Missouri farmers suffering from intense droughts across the state will be able to hay and pump water from some state land through new relief programs announced Monday by Gov. Mike Parson.

Missouri farmers suffering from intense droughts across the state will be able to hay and pump water from some state land through new relief programs announced Monday by Gov. Mike Parson.

Farmers will have access to water at 28 conservation areas and five state parks in northern and mid-Missouri, where the drought is hitting the hardest. The state also opened a lottery that will allow 16 farmers to hay on nearly 900 acres of Missouri State Parks land.

The programs are aimed at helping farmers get by in face of below-average rainfall in the state since winter. The U.S. Drought Monitor map shows that nearly all of Missouri is experiencing drought, with several counties in the northwestern part of the state facing "exceptional" conditions — the most dire classification assigned by the monitor.

Parson, a rancher, said he fed his cattle hay this month for the first time in his life because of dry conditions.

"Anytime you're feeding hay in the state of Missouri in August, I guarantee that is not a good sign for any farmers in this state," Parson told reporters gathered in his Capitol office.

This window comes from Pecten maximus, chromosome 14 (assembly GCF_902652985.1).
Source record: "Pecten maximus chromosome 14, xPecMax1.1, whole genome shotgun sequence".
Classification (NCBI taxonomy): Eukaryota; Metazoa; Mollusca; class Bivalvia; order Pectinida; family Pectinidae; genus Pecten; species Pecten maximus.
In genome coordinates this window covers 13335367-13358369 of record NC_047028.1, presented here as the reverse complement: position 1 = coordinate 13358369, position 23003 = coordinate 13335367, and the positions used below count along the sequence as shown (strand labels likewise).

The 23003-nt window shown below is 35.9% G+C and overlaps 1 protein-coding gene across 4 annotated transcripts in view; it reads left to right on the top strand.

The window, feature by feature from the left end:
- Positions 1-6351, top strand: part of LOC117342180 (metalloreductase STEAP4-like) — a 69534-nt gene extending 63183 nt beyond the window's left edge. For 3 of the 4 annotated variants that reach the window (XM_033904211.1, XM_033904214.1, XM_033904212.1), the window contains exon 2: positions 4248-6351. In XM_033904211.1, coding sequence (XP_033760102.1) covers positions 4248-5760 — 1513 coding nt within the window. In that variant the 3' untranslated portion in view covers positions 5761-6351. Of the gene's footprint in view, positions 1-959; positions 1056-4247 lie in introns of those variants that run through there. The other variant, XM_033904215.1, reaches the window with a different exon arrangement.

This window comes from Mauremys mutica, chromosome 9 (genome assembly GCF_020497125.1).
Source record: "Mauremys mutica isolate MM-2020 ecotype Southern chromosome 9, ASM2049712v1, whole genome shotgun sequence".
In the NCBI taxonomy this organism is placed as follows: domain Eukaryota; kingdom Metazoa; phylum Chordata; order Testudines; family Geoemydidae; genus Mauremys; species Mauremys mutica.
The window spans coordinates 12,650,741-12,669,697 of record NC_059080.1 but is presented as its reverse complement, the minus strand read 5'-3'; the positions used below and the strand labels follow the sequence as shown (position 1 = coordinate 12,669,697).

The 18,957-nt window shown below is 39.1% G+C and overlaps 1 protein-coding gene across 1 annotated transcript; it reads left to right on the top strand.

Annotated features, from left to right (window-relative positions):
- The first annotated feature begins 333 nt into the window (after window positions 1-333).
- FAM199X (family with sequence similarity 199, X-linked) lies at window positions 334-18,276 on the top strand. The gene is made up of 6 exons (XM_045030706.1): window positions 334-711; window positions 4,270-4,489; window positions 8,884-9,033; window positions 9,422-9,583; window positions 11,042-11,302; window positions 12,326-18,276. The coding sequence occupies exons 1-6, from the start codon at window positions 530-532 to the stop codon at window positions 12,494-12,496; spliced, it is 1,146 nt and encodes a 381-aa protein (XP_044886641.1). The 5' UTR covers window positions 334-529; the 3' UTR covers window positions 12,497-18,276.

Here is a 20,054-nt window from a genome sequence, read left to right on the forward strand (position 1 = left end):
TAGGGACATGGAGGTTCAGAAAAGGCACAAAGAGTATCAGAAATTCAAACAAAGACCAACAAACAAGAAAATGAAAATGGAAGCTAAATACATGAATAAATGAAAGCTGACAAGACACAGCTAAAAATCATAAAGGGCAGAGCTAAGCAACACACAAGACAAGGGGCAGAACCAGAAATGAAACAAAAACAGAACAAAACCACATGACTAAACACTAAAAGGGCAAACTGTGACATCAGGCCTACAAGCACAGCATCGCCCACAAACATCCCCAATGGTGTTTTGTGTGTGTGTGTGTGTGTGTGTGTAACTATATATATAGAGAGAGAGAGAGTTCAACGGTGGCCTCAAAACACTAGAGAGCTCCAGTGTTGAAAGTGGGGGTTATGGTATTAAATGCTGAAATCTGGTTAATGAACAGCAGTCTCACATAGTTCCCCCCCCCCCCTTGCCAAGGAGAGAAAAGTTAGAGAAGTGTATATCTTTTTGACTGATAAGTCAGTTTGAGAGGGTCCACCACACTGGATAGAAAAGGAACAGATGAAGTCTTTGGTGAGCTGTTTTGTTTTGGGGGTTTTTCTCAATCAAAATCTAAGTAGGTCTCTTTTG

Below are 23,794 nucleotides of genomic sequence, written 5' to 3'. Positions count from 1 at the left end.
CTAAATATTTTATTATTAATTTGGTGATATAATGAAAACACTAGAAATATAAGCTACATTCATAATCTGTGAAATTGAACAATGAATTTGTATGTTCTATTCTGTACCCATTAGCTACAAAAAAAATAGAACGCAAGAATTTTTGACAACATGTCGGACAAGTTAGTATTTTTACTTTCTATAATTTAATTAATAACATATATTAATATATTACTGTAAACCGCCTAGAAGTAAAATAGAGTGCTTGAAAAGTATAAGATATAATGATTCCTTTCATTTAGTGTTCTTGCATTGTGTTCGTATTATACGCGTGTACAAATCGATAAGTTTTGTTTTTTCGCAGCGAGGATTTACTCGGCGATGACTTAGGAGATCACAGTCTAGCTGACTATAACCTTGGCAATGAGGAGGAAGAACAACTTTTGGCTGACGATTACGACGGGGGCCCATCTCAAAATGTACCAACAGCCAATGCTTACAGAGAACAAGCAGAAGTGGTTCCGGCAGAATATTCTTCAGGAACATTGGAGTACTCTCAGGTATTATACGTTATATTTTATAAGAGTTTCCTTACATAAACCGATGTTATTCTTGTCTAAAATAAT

The southwestern U.S. is also experiencing drought. New Mexico's governor issued a drought declaration in July, groundwater levels have dropped across much of Arizona as crops are being irrigated, the price of hay doubled in southwest Colorado as fires burned in other parts of the state, and several Utah counties have drought declarations in place after having the warmest and least snowy winter since the 1800s.

Missouri is faring the worst of Midwestern states, although parts of Kansas are extremely dry.

Kansas Gov. Jeff Colyer declared a drought emergency in March, and Kansas Department of Agriculture spokeswoman Heather Lansdowne said that triggered a suspension of motor carrier rules and regulations to ease the path for farmers to transport hay. Kansas farmers also can access water from some state fishing lakes and federal reservoirs, and Lansdowne said some federally protected acreage is open to haying and grazing.

Missouri farmers are under heavy pressure because of the extent of the drought — Parson said 86 counties are currently on drought alert — and because they compete with farmers in neighboring Illinois, Nebraska and the northern half of Iowa, where it's now drought-free.

The U.S. Department of Agriculture lists 44 percent of Missouri's corn crop as poor or very poor, according to a USDA progress report released Monday. Only about 28 percent was listed as good or excellent, compared to 61 percent rated good or excellent at the same time last year.

The drought has also hurt pastures, with more than 70 percent in poor or very poor conditions, according to the USDA report. Last year, only 8 percent of pastures were reported to be in poor or very poor condition. Many pastures haven't been able to support grazing cattle, prompting farmers to feed cattle with hay that might normally be saved for winter.

Under the new Missouri initiatives, up to 5,000 gallons of water can be pumped from specified sites daily per farm. Farmers can apply for the hay lottery through Saturday. One farmer from each location will be issued a permit that will allow haying on state grasslands from Aug. 27 through Nov. 27.